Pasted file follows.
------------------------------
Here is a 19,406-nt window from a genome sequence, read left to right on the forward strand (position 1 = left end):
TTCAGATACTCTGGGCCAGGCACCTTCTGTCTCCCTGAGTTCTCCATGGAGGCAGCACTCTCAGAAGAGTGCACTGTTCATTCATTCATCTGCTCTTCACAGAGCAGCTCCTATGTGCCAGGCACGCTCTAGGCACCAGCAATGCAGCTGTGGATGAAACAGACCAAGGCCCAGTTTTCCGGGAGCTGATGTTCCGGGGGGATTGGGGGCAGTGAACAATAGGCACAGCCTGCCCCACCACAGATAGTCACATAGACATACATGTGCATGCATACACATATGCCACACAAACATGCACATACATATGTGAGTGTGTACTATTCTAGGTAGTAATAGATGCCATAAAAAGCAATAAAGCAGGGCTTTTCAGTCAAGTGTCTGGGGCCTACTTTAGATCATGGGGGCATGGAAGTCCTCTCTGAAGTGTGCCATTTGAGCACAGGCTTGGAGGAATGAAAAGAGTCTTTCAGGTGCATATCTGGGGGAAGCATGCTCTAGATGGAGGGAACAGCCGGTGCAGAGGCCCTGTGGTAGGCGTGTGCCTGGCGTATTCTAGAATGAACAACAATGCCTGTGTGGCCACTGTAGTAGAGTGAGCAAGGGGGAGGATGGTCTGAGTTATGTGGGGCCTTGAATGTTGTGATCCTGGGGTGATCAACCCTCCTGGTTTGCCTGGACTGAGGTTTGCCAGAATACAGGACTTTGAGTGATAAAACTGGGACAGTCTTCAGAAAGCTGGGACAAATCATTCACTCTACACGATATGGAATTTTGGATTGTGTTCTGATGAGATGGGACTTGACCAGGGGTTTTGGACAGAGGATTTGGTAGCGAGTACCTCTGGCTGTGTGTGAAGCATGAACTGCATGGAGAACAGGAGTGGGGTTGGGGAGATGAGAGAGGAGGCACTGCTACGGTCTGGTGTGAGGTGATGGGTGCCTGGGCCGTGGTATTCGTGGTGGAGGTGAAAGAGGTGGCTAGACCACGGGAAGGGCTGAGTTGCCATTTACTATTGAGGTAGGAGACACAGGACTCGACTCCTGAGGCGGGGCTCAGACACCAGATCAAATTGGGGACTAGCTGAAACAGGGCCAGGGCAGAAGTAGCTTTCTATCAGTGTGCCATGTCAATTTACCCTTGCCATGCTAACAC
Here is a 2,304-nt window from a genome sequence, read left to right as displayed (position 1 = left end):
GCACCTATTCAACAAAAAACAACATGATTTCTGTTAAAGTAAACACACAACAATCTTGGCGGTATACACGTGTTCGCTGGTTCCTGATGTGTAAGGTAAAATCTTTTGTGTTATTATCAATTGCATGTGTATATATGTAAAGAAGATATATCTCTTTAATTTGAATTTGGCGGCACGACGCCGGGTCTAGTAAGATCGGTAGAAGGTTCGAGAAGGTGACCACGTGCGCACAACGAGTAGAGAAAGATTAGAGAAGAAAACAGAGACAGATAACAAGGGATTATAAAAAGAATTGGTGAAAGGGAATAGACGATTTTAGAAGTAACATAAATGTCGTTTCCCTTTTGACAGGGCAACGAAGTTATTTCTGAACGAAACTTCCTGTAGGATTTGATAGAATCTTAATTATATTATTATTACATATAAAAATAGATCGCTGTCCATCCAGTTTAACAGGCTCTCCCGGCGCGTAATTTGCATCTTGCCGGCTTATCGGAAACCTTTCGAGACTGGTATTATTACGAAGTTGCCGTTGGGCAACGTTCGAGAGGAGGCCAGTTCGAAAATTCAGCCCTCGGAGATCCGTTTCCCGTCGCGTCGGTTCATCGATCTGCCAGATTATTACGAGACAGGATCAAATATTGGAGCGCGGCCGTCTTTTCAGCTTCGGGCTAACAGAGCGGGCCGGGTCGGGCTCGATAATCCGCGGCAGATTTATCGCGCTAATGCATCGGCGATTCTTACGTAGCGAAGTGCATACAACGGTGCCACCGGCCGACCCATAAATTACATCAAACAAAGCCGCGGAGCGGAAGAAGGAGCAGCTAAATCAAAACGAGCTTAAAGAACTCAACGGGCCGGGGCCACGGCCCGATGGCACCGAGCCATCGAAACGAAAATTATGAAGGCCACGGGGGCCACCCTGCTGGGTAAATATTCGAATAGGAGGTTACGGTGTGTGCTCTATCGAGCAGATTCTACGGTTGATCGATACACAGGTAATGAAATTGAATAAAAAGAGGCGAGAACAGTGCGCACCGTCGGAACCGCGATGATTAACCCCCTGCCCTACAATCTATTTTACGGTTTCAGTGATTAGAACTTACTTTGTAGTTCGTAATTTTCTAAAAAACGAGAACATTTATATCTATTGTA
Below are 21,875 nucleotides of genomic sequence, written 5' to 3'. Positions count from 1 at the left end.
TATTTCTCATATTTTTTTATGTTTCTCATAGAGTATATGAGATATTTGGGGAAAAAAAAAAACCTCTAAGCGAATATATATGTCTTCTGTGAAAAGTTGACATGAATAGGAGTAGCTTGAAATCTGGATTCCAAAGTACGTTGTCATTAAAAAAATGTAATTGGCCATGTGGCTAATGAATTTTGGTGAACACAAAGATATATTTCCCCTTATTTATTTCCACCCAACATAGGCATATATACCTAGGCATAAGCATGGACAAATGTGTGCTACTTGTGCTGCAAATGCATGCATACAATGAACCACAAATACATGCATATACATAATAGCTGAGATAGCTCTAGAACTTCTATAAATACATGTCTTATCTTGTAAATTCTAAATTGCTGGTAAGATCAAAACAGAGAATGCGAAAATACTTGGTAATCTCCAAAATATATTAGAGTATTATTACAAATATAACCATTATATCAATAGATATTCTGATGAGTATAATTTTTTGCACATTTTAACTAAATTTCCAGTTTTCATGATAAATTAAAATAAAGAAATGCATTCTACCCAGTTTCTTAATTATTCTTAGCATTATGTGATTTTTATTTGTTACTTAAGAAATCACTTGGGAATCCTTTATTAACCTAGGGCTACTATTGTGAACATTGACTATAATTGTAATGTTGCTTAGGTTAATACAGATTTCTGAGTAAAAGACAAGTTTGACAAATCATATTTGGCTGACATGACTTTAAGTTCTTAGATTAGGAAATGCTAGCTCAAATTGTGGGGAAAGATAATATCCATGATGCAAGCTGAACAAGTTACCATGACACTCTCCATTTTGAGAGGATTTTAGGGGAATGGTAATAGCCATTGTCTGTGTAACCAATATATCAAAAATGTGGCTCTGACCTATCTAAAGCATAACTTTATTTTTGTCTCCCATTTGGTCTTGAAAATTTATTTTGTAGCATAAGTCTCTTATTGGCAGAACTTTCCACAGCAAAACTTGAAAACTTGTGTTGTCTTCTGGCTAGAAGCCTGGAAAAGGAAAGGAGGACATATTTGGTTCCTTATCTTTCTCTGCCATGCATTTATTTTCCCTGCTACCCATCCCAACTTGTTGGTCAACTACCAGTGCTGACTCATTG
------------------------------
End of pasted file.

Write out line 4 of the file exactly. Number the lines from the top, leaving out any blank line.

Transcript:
GCACCTATTCAACAAAAAACAACATGATTTCTGTTAAAGTAAACACACAACAATCTTGGCGGTATACACGTGTTCGCTGGTTCCTGATGTGTAAGGTAAAATCTTTTGTGTTATTATCAATTGCATGTGTATATATGTAAAGAAGATATATCTCTTTAATTTGAATTTGGCGGCACGACGCCGGGTCTAGTAAGATCGGTAGAAGGTTCGAGAAGGTGACCACGTGCGCACAACGAGTAGAGAAAGATTAGAGAAGAAAACAGAGACAGATAACAAGGGATTATAAAAAGAATTGGTGAAAGGGAATAGACGATTTTAGAAGTAACATAAATGTCGTTTCCCTTTTGACAGGGCAACGAAGTTATTTCTGAACGAAACTTCCTGTAGGATTTGATAGAATCTTAATTATATTATTATTACATATAAAAATAGATCGCTGTCCATCCAGTTTAACAGGCTCTCCCGGCGCGTAATTTGCATCTTGCCGGCTTATCGGAAACCTTTCGAGACTGGTATTATTACGAAGTTGCCGTTGGGCAACGTTCGAGAGGAGGCCAGTTCGAAAATTCAGCCCTCGGAGATCCGTTTCCCGTCGCGTCGGTTCATCGATCTGCCAGATTATTACGAGACAGGATCAAATATTGGAGCGCGGCCGTCTTTTCAGCTTCGGGCTAACAGAGCGGGCCGGGTCGGGCTCGATAATCCGCGGCAGATTTATCGCGCTAATGCATCGGCGATTCTTACGTAGCGAAGTGCATACAACGGTGCCACCGGCCGACCCATAAATTACATCAAACAAAGCCGCGGAGCGGAAGAAGGAGCAGCTAAATCAAAACGAGCTTAAAGAACTCAACGGGCCGGGGCCACGGCCCGATGGCACCGAGCCATCGAAACGAAAATTATGAAGGCCACGGGGGCCACCCTGCTGGGTAAATATTCGAATAGGAGGTTACGGTGTGTGCTCTATCGAGCAGATTCTACGGTTGATCGATACACAGGTAATGAAATTGAATAAAAAGAGGCGAGAACAGTGCGCACCGTCGGAACCGCGATGATTAACCCCCTGCCCTACAATCTATTTTACGGTTTCAGTGATTAGAACTTACTTTGTAGTTCGTAATTTTCTAAAAAACGAGAACATTTATATCTATTGTA